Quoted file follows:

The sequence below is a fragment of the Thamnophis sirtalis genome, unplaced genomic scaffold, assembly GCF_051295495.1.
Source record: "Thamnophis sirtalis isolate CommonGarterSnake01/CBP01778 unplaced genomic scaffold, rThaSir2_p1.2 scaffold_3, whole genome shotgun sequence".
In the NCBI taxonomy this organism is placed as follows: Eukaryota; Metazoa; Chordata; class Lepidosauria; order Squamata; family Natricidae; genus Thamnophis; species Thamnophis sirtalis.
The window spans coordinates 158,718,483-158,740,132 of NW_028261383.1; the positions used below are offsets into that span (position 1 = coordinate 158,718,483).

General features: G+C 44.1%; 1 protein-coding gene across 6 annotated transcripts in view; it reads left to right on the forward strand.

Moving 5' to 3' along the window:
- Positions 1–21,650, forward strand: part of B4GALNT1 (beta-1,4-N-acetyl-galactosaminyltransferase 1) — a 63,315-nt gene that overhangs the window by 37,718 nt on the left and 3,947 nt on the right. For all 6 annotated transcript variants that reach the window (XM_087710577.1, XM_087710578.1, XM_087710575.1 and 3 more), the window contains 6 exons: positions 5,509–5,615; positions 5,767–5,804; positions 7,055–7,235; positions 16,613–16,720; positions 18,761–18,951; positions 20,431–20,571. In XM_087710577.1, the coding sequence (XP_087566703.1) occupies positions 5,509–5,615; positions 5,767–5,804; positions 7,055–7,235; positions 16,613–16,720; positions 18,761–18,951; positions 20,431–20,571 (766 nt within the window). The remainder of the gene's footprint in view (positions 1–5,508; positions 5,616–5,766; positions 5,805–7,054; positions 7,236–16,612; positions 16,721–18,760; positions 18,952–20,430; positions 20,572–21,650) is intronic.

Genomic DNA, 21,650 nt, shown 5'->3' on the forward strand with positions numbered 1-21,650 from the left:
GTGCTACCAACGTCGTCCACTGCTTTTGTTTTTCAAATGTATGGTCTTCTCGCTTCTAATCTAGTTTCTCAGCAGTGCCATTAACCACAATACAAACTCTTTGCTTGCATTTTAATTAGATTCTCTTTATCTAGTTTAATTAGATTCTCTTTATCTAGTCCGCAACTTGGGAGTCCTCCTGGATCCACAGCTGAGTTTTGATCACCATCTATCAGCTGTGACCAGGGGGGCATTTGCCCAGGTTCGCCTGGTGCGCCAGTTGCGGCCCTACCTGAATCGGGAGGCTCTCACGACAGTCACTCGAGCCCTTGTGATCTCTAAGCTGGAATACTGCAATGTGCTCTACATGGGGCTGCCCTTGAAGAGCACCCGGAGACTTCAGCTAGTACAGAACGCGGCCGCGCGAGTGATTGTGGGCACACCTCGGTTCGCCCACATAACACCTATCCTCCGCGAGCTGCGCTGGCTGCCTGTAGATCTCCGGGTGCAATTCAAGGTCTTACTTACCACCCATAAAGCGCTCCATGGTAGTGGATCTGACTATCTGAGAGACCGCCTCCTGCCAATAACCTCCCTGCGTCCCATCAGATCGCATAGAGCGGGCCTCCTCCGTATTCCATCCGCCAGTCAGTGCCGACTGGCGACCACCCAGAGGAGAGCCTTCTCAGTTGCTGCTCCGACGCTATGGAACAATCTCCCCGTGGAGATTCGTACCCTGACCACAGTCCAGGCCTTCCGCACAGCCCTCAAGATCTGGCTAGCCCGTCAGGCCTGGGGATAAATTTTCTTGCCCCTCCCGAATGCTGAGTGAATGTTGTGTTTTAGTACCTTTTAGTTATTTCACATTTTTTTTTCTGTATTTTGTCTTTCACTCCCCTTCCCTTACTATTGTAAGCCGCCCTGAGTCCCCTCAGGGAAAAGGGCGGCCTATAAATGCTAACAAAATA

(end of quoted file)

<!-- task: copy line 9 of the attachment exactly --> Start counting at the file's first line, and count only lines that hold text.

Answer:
GTGCTACCAACGTCGTCCACTGCTTTTGTTTTTCAAATGTATGGTCTTCTCGCTTCTAATCTAGTTTCTCAGCAGTGCCATTAACCACAATACAAACTCTTTGCTTGCATTTTAATTAGATTCTCTTTATCTAGTTTAATTAGATTCTCTTTATCTAGTCCGCAACTTGGGAGTCCTCCTGGATCCACAGCTGAGTTTTGATCACCATCTATCAGCTGTGACCAGGGGGGCATTTGCCCAGGTTCGCCTGGTGCGCCAGTTGCGGCCCTACCTGAATCGGGAGGCTCTCACGACAGTCACTCGAGCCCTTGTGATCTCTAAGCTGGAATACTGCAATGTGCTCTACATGGGGCTGCCCTTGAAGAGCACCCGGAGACTTCAGCTAGTACAGAACGCGGCCGCGCGAGTGATTGTGGGCACACCTCGGTTCGCCCACATAACACCTATCCTCCGCGAGCTGCGCTGGCTGCCTGTAGATCTCCGGGTGCAATTCAAGGTCTTACTTACCACCCATAAAGCGCTCCATGGTAGTGGATCTGACTATCTGAGAGACCGCCTCCTGCCAATAACCTCCCTGCGTCCCATCAGATCGCATAGAGCGGGCCTCCTCCGTATTCCATCCGCCAGTCAGTGCCGACTGGCGACCACCCAGAGGAGAGCCTTCTCAGTTGCTGCTCCGACGCTATGGAACAATCTCCCCGTGGAGATTCGTACCCTGACCACAGTCCAGGCCTTCCGCACAGCCCTCAAGATCTGGCTAGCCCGTCAGGCCTGGGGATAAATTTTCTTGCCCCTCCCGAATGCTGAGTGAATGTTGTGTTTTAGTACCTTTTAGTTATTTCACATTTTTTTTTCTGTATTTTGTCTTTCACTCCCCTTCCCTTACTATTGTAAGCCGCCCTGAGTCCCCTCAGGGAAAAGGGCGGCCTATAAATGCTAACAAAATA